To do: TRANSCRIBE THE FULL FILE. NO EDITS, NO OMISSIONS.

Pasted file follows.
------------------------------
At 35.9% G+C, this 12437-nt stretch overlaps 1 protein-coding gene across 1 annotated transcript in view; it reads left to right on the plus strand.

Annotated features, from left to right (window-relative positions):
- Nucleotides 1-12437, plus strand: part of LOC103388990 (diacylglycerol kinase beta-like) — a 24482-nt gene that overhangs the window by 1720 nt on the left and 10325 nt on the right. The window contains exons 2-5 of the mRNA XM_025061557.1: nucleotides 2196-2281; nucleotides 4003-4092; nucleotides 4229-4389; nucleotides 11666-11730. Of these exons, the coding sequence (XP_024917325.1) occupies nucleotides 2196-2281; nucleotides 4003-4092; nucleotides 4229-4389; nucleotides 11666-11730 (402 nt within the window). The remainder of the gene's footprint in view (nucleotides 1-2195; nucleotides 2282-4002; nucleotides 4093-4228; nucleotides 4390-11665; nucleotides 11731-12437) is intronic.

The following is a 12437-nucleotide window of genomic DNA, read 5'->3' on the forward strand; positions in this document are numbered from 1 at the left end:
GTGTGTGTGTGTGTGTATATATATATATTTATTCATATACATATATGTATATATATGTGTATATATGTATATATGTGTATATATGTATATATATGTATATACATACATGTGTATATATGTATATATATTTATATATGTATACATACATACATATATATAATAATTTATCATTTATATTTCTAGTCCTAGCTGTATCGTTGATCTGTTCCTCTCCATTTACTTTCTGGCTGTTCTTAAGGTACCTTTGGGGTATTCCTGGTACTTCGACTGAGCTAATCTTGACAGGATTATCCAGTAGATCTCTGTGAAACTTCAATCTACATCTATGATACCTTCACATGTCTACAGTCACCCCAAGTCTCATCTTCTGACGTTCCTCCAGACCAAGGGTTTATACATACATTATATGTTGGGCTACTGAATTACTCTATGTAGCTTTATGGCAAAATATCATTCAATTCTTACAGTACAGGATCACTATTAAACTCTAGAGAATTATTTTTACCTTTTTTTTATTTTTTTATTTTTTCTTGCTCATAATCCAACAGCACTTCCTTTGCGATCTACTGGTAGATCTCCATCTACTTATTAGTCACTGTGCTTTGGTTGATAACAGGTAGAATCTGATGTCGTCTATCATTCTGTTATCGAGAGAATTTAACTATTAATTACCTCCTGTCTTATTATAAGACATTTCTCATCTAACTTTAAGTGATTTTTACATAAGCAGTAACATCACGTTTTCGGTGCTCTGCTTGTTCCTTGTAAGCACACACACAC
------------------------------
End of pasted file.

At 35.9% G+C, this 12437-nt stretch overlaps 1 protein-coding gene across 1 annotated transcript in view; it reads left to right on the plus strand.

Annotated features, from left to right (window-relative positions):
- Nucleotides 1-12437, plus strand: part of LOC103388990 (diacylglycerol kinase beta-like) — a 24482-nt gene that overhangs the window by 1720 nt on the left and 10325 nt on the right. The window contains exons 2-5 of the mRNA XM_025061557.1: nucleotides 2196-2281; nucleotides 4003-4092; nucleotides 4229-4389; nucleotides 11666-11730. Of these exons, the coding sequence (XP_024917325.1) occupies nucleotides 2196-2281; nucleotides 4003-4092; nucleotides 4229-4389; nucleotides 11666-11730 (402 nt within the window). The remainder of the gene's footprint in view (nucleotides 1-2195; nucleotides 2282-4002; nucleotides 4093-4228; nucleotides 4390-11665; nucleotides 11731-12437) is intronic.

The following is a 12437-nucleotide window of genomic DNA, read 5'->3' on the forward strand; positions in this document are numbered from 1 at the left end:
GTGTGTGTGTGTGTGTATATATATATATTTATTCATATACATATATGTATATATATGTGTATATATGTATATATGTGTATATATGTATATATATGTATATACATACATGTGTATATATGTATATATATTTATATATGTATACATACATACATATATATAATAATTTATCATTTATATTTCTAGTCCTAGCTGTATCGTTGATCTGTTCCTCTCCATTTACTTTCTGGCTGTTCTTAAGGTACCTTTGGGGTATTCCTGGTACTTCGACTGAGCTAATCTTGACAGGATTATCCAGTAGATCTCTGTGAAACTTCAATCTACATCTATGATACCTTCACATGTCTACAGTCACCCCAAGTCTCATCTTCTGACGTTCCTCCAGACCAAGGGTTTATACATACATTATATGTTGGGCTACTGAATTACTCTATGTAGCTTTATGGCAAAATATCATTCAATTCTTACAGTACAGGATCACTATTAAACTCTAGAGAATTATTTTTACCTTTTTTTTATTTTTTTATTTTTTCTTGCTCATAATCCAACAGCACTTCCTTTGCGATCTACTGGTAGATCTCCATCTACTTATTAGTCACTGTGCTTTGGTTGATAACAGGTAGAATCTGATGTCGTCTATCATTCTGTTATCGAGAGAATTTAACTATTAATTACCTCCTGTCTTATTATAAGACATTTCTCATCTAACTTTAAGTGATTTTTACATAAGCAGTAACATCACGTTTTCGGTGCTCTGCTTGTTCCTTGTAAGCACACACACAC